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Wednesday, December 21, 2016

Traditional rainmaking ceremonies resurge in parched Zimbabwe.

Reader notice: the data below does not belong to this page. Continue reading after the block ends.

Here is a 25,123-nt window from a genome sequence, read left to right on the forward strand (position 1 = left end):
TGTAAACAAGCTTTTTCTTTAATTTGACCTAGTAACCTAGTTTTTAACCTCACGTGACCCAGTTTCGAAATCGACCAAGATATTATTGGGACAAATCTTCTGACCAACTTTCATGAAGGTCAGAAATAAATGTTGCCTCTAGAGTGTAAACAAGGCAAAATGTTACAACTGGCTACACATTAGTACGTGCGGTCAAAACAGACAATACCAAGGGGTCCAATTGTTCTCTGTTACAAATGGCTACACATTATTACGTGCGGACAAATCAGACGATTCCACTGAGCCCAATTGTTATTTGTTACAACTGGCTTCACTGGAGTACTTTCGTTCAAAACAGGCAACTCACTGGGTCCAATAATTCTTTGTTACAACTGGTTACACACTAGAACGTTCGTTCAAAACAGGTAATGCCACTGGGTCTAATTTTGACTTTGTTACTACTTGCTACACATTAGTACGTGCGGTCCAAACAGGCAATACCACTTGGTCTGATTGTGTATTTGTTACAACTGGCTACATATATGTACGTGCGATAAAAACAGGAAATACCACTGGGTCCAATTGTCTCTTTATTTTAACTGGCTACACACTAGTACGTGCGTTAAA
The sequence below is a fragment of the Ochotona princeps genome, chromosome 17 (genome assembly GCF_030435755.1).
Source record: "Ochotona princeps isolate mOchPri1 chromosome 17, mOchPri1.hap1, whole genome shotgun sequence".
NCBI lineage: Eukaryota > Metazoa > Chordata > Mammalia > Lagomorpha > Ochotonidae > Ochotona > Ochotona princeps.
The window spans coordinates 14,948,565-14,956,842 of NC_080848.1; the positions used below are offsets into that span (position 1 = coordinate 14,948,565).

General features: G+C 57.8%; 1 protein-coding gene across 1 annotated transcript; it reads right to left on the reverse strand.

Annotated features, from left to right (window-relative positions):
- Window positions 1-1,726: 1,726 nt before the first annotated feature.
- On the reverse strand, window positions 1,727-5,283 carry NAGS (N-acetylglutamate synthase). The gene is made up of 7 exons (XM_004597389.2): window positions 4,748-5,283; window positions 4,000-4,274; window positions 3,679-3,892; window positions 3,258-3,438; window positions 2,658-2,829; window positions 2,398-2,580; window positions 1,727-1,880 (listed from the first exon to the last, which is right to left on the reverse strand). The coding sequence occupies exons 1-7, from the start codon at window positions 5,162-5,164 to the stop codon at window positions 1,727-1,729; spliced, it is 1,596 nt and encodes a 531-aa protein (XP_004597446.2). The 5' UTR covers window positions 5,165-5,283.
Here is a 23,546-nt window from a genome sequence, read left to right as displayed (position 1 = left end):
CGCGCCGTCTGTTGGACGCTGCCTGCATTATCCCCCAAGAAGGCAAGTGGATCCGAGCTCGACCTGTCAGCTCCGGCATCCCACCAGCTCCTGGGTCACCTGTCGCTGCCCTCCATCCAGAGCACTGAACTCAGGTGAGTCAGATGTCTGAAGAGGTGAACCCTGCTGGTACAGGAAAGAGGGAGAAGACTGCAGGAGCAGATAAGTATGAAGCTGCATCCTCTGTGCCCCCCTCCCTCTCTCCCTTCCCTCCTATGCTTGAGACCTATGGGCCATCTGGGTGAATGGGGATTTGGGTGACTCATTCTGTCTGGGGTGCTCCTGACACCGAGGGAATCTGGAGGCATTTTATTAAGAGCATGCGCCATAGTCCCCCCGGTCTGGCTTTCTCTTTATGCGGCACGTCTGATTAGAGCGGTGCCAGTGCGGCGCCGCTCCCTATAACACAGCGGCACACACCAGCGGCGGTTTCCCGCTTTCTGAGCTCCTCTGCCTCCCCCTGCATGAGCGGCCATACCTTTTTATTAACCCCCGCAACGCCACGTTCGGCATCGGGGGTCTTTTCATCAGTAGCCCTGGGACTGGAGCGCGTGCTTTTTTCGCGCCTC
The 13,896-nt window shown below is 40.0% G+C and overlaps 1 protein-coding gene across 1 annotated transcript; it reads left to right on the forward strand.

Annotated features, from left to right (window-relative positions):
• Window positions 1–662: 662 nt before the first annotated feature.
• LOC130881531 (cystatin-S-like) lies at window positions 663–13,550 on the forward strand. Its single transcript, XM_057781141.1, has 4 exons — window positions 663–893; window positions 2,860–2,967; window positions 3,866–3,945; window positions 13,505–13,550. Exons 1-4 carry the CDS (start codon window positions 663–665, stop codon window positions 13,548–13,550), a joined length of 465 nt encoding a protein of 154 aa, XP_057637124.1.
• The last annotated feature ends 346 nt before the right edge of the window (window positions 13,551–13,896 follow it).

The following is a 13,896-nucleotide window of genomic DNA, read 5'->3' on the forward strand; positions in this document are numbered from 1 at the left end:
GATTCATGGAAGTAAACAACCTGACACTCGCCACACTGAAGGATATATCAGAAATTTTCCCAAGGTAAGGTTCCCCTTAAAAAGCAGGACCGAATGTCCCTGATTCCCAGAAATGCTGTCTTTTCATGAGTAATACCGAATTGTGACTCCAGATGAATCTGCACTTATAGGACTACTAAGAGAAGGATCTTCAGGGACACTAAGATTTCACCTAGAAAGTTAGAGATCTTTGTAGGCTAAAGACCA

Rainmaking makes a comeback in parts of parched Zimbabwe, scientists warn that such traditions may prove a distraction from more effective ways to deal with drought. Those include switching from the country's thirsty staple, maize, to more drought-hardy crops like millet and sorghum, capturing and storing more rainwater, and changing farming practices to preserve moisture in the soil. "We need to educate and train these village elders on the importance of... climate change adaptation measures like conservation agriculture and water harvesting," said Lawrence Nyagwande, who heads Environment Africa, a non-governmental organisation in Manicaland Province. Renewed attention on rainmaking ceremonies as the way to solve the growing problem is deterring some farmers from making those changes they have learnt to work. Even the backers of the rainmaking revival say the weather is nothing like they have seen before, with punishingly hot temperatures over much of the last decade and far more erratic rainfall.continue